This page contains an introduction to cyber risks and cyber risk insurance, and provides links to further information.
What are cyber risks?
Cyber risk is the risk of financial loss, disruption or damage to the reputation of an organisation from the breach of its computer and information technology systems.
Cyber security breaches against individuals and businesses are increasing in prevalence. According to the New Zealand Government cyber security initiative Connect Smart:
- 83 percent of New Zealanders have experienced a cyber breach.
- 60 percent of cyberattacks target small-medium enterprises.
- Cyberattacks cost New Zealand businesses $257 million in 2015.
- The retail and financial services sectors are most at risk of a data breach.
- Credit card details are worth up to USD$20 per card on the black market.
- Almost 1 million new pieces of malware were created every day in 2014.
The types and origins of cyber risks are numerous, varied, and complex, as are the consequences of suffering a cyber risk event. Cyber risks are most often posed by external hackers conducting cyberattacks on particular, targeted companies. Hackers commonly target credit card information, personally identifiable information, personal health information and businesses’ intellectual property.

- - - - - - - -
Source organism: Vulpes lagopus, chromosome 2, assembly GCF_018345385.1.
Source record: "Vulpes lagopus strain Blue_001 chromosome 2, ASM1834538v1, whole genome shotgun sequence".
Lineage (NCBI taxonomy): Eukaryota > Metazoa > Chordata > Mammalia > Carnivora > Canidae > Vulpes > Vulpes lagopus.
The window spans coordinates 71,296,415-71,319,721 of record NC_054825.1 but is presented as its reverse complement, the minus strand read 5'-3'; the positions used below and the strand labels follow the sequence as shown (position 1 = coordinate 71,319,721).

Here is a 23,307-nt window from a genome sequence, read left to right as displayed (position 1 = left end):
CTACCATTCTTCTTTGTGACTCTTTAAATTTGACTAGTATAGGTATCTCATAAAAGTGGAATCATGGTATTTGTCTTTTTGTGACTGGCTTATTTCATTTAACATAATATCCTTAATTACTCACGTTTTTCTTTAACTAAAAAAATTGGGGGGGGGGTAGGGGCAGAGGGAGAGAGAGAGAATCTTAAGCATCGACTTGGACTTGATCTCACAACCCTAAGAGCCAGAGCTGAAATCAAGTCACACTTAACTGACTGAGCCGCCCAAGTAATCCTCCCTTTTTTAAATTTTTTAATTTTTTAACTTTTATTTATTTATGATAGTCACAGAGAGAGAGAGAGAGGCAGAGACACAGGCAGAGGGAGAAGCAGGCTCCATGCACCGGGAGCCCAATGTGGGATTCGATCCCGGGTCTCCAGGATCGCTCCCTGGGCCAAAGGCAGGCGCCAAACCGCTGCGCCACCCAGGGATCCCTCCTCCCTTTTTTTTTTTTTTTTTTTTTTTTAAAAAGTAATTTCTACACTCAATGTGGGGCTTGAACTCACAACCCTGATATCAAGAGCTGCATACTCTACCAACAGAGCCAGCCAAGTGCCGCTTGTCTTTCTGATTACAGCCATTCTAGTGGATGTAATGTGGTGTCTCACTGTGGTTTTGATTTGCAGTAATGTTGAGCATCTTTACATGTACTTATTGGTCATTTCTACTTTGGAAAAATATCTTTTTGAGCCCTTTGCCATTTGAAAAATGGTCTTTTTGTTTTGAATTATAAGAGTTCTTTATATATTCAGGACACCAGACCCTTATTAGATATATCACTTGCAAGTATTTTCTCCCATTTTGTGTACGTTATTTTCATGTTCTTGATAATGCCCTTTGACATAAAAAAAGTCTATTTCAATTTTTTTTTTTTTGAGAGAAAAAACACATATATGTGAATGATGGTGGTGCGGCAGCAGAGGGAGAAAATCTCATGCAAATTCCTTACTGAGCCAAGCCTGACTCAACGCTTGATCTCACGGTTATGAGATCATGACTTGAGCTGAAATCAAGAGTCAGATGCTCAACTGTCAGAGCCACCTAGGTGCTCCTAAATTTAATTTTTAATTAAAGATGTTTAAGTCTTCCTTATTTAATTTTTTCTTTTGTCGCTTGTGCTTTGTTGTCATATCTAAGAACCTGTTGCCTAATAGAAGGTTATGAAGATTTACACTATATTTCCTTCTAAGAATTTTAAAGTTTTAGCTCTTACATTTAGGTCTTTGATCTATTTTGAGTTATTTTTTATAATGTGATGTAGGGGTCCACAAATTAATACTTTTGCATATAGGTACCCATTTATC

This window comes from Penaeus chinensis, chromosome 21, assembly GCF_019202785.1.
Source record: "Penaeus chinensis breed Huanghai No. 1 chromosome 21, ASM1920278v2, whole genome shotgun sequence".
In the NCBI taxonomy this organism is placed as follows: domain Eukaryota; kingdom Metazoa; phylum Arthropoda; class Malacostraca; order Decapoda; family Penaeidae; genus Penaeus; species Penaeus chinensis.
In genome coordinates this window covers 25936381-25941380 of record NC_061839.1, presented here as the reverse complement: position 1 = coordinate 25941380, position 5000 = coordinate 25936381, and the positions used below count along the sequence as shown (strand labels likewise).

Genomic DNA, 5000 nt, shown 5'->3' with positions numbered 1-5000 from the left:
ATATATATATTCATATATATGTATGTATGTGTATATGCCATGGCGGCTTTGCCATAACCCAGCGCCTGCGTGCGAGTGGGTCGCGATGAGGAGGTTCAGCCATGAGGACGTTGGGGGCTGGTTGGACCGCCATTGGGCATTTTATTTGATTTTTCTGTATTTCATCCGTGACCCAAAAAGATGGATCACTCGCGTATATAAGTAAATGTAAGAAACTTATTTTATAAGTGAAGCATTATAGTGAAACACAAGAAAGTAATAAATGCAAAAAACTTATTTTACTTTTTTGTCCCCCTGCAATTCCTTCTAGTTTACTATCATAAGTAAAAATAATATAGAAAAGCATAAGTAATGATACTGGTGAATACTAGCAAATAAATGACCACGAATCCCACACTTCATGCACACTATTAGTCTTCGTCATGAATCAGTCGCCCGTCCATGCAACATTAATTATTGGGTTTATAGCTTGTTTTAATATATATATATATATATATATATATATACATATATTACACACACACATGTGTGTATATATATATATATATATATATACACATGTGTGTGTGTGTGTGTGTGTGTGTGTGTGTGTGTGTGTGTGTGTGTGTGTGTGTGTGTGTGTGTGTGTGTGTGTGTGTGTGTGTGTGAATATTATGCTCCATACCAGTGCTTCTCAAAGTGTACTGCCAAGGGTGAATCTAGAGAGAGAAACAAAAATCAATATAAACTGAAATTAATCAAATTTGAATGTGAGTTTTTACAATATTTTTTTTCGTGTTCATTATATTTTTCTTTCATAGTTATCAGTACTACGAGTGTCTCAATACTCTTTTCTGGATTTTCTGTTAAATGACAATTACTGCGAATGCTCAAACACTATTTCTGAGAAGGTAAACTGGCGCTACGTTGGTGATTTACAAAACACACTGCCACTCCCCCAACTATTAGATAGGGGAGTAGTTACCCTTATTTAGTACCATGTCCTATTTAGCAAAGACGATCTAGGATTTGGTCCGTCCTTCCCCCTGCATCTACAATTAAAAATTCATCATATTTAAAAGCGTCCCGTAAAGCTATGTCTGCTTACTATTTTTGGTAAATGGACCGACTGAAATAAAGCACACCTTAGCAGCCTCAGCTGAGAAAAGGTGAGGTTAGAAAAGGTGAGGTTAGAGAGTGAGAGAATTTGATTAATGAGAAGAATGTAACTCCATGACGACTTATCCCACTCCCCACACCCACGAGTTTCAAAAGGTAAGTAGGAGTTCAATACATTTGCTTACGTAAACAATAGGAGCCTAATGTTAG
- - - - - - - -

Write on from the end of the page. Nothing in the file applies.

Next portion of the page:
Some common types of cyberattack include:
- Denial of service attacks, which prevent access to a system resource or the delaying of system operations and functions.
- Malware, which is a catch-all term for different types of malicious software. Common types of malware include ransomware, spyware and viruses.
- Phishing and whaling are increasingly sophisticated “drive-by” attempts by hackers to get people to divulge sensitive or confidential information like usernames and passwords, account information, and credit card details. Whaling aims for ‘bigger fish’, often by sending an email to staff that very convincingly appears to be from an executive or senior manager and asking for certain actions to be performed, like immediate payment of an account.
- Ransomware, which blocks access to a computer system (like a denial of service attack) until a ransom is paid
- Spyware, which uses an Internet connection to send personally identifiable information to a collecting device on the Internet
- Viruses, which replicate and modify the existing software on a system. Viruses rely on users of a computer system to activate them, and are often hidden in attachments to emails.
90 percent of cyber incidents begin with a human error in the organisation being attacked, which makes education about cyber risks and robust cyber risk management extremely important. Victims are also very often unaware that a cyber breach has occurred; it may be some years before a breach or its consequences are discovered. The average amount of time a breach goes unnoticed is around 9 months (240 days).
Insurance is just one aspect of the equation when it comes to good cyber risk management, and not all cyber risks are insurable. See below for a description of what to look out for when determining if something is insured or not insured under insurance policies available in the New Zealand market.
Many factors contribute to a significant increase in cyber risk, including: